Several authors found out that the bird development is affected by the internal and external conditions in which they are reared (Garcia Neto & Campos, 2004; Amaral et al., 2011; Carvalho, 2012; Baracho et al., 2013). In the present analysis, the effect of ventilation (TER = tunnel plus evaporative cooling, PP = positive pressure plus fogging, VN = natural ventilation) on broiler production were compared. Considering the Cobb strain, there was a positive effect of the ventilation on the flock mortality (Table 8). Flock mortality had a negative effect size on Ross genetic strain, while no effect of ventilation was found in the Hubbard strain (Table 8). No impact of ventilation on the feed conversion was observed amongst the genetic strains. Although authors recommend roof insulation (Oliveira et al., 2000; Abreu et al., 2007) to decrease the solar heat transfer to the house, the meta-analysis could not detect the size of the effect.

The best feed conversion was the Cobb strain, followed by Ross and Hubbard strains. Stringuini et al. (2003) reported that the Ross strain presented better feed conversion (1.67) than Holsheimer & Veerkamp (1992), and Souza et al. (1994) who found better feed conversion of Ross broilers when compared with Cobb broilers. Other authors reported that feed conversion was significantly affected by the strain,and the best results were obtained in birds of the Ross strain, when compared to the Cobb and Hubbard lineage (Garcia Neto & Campos, 2004). Such a parameter is critical when evaluating the performance of breeding chicken lots (Mendes et al., 2004) and may impact the cost of production (Lupatini, 2015).

The highest feed conversion was found for the Hubbard strain. The causes of high feed conversion are multifactorial, such as feed quality, including quality of ingredients; failures in the production process; health of birds including vaccination program, sanitary challenge, and lastly, the management which involves issues with equipment, installations, ambient, and workers (Aviagem, 2011). It is necessary to intensify the management techniques at the environment so that the feed conversion does not increase beyond what is expected for the genetic strain (Lupatini, 2015). Small changes in the conversion rate whatever the price of the ration will have a substantial impact on financial margins (Mendes et al., 2004; Aviagem, 2011).

The literature on alternative mitigation strategies of broiler heat stress exposure is scarce during production, although there are studies in alleviating the effect of heat stress during transportation (Drain et al., 2007; Warriss et al., 2005). Most scientific articles refer to intervention strategies to deal with heat stress conditions with the focus on different approaches, including environmental management, housing design, ventilation, sprinkling, and shading, amongst others (Yahav & Hurwitz, 1996; Yahav et al, 2004; Mengali et al., 2010; Abreu & Abreu, 2011). Furtado et al. (2006) observed that the performance was maintained within the threshold values when ventilation and fogging systems were on during hot weather. The decrease in mortality rate and increase in performance parameters were found in houses when the ventilation rate was high and continuous, and associated with adiabatic cooling, mainly during the last weeks of grow-out (Damasceno et al., 2010; Menegali et al., 2010; Abreu & Abreu, 2011; Barbosa et al., 2012).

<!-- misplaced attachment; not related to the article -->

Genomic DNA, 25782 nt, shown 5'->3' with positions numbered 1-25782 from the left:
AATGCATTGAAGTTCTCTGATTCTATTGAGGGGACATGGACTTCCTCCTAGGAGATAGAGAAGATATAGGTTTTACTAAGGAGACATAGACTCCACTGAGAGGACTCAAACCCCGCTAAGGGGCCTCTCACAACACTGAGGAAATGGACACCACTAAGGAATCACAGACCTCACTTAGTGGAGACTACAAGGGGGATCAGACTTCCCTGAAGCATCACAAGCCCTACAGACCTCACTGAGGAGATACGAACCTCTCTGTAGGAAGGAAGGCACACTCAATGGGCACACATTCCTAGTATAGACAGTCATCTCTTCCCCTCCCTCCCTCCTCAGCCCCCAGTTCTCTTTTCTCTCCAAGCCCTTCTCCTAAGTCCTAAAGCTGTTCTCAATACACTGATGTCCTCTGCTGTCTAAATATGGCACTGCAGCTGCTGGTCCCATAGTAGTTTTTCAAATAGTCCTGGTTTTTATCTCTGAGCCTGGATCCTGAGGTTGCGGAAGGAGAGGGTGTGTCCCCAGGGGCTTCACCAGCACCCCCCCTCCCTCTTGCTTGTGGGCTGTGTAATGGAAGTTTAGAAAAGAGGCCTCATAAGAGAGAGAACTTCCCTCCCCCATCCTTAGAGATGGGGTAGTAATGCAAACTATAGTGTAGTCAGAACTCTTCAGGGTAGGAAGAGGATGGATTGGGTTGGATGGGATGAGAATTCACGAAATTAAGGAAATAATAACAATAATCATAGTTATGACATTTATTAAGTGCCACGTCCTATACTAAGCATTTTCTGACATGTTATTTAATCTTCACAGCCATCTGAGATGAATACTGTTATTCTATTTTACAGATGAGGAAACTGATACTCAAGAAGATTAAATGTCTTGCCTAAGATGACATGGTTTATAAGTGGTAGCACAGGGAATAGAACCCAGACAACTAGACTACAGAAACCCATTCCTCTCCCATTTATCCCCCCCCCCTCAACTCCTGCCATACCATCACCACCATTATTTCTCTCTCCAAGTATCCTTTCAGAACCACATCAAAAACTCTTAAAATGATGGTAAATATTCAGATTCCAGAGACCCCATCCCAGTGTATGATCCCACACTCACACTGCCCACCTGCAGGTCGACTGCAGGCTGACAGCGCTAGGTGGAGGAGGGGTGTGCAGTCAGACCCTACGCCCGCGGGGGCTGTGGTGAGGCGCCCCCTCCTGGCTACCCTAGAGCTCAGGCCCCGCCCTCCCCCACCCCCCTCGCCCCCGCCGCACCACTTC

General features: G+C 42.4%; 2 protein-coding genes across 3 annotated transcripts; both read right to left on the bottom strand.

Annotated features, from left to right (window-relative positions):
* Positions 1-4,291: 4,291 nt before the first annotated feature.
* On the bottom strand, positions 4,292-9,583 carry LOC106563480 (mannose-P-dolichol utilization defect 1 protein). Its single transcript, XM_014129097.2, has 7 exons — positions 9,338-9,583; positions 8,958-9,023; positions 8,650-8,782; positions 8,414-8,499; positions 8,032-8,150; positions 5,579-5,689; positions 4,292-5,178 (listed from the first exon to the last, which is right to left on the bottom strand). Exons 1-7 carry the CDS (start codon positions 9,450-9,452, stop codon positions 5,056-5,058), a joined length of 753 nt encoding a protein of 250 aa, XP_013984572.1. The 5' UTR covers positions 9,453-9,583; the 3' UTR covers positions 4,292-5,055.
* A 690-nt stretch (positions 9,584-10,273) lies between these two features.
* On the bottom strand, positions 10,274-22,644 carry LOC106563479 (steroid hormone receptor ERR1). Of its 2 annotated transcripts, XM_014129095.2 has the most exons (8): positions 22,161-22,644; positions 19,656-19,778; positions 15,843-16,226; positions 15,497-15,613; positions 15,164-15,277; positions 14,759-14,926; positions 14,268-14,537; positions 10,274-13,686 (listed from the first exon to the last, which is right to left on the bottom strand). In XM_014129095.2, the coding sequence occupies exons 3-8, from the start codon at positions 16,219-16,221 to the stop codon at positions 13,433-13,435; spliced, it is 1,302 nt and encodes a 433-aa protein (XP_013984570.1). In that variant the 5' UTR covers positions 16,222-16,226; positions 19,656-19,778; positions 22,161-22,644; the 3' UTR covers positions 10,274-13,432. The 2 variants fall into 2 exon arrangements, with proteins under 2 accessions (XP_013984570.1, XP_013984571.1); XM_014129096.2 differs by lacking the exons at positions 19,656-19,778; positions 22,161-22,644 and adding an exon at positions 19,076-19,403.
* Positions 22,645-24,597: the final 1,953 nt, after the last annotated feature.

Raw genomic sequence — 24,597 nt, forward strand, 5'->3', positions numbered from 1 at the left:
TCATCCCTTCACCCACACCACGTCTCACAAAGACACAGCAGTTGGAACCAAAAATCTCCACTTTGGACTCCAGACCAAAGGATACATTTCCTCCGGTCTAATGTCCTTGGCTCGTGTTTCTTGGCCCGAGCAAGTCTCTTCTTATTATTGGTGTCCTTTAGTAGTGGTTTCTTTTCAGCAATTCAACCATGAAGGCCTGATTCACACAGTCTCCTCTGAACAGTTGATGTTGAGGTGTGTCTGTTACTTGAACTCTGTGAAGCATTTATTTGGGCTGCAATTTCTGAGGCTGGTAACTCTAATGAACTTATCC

The Hubbard strain presented the highest mortality values. According to Figueiredo (2003), mortality above 3% must be out of acceptable standards. To reduce mortality on the farm requires the use of proper technologies, management, health control, nutrition, and genetics to improve efficiency and reduce waste (Lupatini, 2015).


After analyzing the published data using the meta-analysis tools, we could conclude that the factors that most influenced the performance of broiler chicken were temperature, ventilation,and genetic strain. The factors affect each studied broiler genetic strain differently, causing distinct impact in intensive production. Considering the different ways the published studies were designed it is challenging to make specific propositions for a suitable rearing environmental design. One important issue when suggesting recommendations is to assess to what extent the factors might be used by engineers to design a more favorable rearing environment for broiler production.


The authors wish to thank the National Council for the Scientific and Technological Development (CNPQ) for the scholarships.


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Received: March 28, 2019; Accepted: June 06, 2019

Corresponding author e-mail address Irenilza de Alencar Nääs Rua Andradre Neves, 2501 - Castelo, Campinas, São Paulo, 13070-001, Brazil. Phone: 5519 3243-6555